Tax Tips: Get your PEPs while stocks last

It's not too late to start saving in a PEP. Sarah Barnett explains how they work
Click to follow
Indy Lifestyle Online
If you are a regular reader of the financial pages, you will be no stranger to the personal equity plan (PEP). Although its demise is imminent, it still represents one of the best ways to invest in the stock market.

PEPs enable you to invest in shares or collective investment vehicles, such as unit and investment trusts, free of income and capital gains tax. Each year you can put up to pounds 6,000 in what is known as a general PEP. In addition, you can put up to pounds 3,000 in a single company PEP, which can hold ordinary shares in one UK or EU company. You are only allowed one of each of these PEPs per tax year.

There is no minimum investment stipulation but, in practice, most providers will not permit investments of less than pounds 1,000 for lump sums or pounds 50 for monthly contributions.

PEPs do not have a fixed time span and you are free to cash in your investments whenever you choose. But to ensure you recover from any stock market setbacks, you should regard a PEP as a relatively long-term commitment.

A general PEP allows you to invest up to pounds 6,000 in the following investments:

n Ordinary and preference shares of companies listed in the UK or on a recognised EU stock exchange.

n Fixed-interest securities of UK companies (better known as corporate bonds).

n Unit trusts, investment trusts and open-ended investment companies (Oeics), which are at least 50 per cent invested in either or both of the above assets: these are known as "qualifying funds".

n "Non-qualifying" unit trusts, investment trusts and Oeics (those that don't meet the 50 per cent rule); however, these can only account for a quarter, up to a maximum of pounds 1,500, of your general PEP investment.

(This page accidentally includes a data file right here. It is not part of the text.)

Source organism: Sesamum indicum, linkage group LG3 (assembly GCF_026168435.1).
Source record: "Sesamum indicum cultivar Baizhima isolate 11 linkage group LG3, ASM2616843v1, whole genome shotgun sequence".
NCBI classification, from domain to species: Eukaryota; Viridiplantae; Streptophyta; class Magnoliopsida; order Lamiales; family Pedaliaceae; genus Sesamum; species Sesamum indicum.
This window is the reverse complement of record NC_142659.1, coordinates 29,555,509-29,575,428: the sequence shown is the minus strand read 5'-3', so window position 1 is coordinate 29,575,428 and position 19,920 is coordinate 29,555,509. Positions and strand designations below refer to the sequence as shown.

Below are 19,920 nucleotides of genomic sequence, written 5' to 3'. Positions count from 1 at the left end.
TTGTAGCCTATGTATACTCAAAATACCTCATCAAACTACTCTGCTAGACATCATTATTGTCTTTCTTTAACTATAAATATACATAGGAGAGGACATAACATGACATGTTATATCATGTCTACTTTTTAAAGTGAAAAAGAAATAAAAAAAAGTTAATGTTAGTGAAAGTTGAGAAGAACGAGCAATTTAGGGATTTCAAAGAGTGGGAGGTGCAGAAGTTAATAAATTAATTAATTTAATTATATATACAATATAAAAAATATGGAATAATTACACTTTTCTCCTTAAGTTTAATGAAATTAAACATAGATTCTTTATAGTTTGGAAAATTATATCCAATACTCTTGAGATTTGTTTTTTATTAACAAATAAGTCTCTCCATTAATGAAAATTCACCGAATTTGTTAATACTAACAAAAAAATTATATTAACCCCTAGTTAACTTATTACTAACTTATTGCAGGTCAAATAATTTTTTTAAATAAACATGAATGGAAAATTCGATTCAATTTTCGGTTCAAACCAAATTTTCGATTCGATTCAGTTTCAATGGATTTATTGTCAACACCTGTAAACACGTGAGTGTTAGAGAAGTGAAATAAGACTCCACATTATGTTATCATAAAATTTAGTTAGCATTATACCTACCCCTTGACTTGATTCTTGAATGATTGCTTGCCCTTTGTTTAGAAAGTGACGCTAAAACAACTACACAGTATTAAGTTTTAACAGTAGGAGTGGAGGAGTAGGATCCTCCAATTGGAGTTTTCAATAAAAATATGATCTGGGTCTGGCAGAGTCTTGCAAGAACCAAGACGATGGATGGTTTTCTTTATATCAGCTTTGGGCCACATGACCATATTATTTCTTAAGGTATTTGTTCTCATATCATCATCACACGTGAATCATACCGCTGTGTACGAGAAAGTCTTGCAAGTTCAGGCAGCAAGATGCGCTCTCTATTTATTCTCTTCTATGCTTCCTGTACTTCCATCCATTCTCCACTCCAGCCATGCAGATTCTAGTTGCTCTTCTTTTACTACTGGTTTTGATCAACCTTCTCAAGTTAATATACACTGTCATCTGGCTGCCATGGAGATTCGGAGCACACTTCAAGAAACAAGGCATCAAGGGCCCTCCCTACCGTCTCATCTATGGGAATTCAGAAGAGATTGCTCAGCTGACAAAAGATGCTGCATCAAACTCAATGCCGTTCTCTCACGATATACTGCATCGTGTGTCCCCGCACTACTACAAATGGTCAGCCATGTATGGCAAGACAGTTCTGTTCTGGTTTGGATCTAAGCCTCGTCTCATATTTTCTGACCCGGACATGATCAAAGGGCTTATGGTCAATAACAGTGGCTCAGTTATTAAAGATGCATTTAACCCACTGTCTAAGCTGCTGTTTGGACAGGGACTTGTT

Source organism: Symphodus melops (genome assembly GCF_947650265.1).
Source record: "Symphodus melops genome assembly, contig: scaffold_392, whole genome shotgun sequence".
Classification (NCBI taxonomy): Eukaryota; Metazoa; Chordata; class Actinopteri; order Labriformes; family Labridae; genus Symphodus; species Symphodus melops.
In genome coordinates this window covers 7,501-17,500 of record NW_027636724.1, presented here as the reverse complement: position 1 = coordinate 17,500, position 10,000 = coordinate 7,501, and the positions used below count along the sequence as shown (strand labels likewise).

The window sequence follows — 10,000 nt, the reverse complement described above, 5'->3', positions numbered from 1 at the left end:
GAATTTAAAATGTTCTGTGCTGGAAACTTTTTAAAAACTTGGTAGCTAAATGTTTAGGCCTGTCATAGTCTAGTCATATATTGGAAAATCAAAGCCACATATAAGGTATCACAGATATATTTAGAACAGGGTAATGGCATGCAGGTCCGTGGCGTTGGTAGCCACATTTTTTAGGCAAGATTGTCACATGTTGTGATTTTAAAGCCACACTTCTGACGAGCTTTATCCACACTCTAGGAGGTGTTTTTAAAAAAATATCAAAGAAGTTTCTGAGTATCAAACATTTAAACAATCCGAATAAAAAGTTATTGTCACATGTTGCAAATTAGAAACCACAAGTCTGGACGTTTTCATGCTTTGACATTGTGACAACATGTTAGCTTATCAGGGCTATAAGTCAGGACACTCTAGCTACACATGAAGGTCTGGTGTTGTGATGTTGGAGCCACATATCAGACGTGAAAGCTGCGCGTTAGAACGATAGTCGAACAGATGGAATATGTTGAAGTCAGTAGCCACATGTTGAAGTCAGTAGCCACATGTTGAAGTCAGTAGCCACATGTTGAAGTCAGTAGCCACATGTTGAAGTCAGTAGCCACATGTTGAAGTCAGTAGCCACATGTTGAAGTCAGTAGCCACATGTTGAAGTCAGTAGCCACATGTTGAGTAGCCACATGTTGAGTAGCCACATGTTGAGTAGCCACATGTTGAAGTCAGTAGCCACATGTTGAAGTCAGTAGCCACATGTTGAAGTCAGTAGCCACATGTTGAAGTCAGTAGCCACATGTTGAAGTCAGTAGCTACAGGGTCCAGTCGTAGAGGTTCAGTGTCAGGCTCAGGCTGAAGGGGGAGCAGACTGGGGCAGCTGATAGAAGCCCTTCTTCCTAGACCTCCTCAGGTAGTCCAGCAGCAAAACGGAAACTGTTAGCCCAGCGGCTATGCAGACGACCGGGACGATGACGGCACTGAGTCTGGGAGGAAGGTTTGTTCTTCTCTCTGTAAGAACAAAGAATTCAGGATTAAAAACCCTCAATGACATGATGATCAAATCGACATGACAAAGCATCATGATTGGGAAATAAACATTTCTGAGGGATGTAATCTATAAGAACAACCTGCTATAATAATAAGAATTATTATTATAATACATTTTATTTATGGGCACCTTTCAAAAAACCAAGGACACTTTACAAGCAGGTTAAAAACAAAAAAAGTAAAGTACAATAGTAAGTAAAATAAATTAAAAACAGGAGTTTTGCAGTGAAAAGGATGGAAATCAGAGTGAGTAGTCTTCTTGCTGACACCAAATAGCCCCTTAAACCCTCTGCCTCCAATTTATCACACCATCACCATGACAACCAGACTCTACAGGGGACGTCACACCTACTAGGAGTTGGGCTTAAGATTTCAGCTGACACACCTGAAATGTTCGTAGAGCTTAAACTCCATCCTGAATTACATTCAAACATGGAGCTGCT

If you are a first time investor, or cannot stomach dramatic fluctuations in the value of your funds, you should look to invest in pooled vehicles such as unit trusts and investment trusts rather going directly into equities. These give you diversification and reduce your exposure to risk.

You should also be cautious if you are about to dip a toe into shares for the first time as the market has recently been experiencing record peaks. Although this growth in share prices shows no signs yet of abating, you are buying shares at a time when the market is expensive.

If you do not want to be exposed to the full thrills and spills of the stock market, you may wish to consider guaranteed or corporate bond PEPs. Guaranteed PEPs provide a degree of protection against stock markets falling while corporate bond PEPs provide a fixed return.

For those brave enough to invest in equities, Doug Brodie, director of independent financial adviser PEPmaster, recommends making regular contributions. As he points out: "The danger of lump sums is that you could be buying into the market when it is at its most expensive whereas, with regular monthly savings, you can guarantee that one of your premiums will be within 15 days of the lowest price during the year."

However, not everyone will benefit from having a PEP. Charges can wipe out the tax breaks for lower rate income-tax payers. There is also some doubt as to whether you are likely to make much money by investing at the moment.

"The litmus test to deciding whether to invest in equities is do you think that the market is very high? The PEP only works on the basis of profit. If you think there is no profit to be made then it's a waste of time," says Mr Brodie.

The author is editor of 'What Investment'.

Comments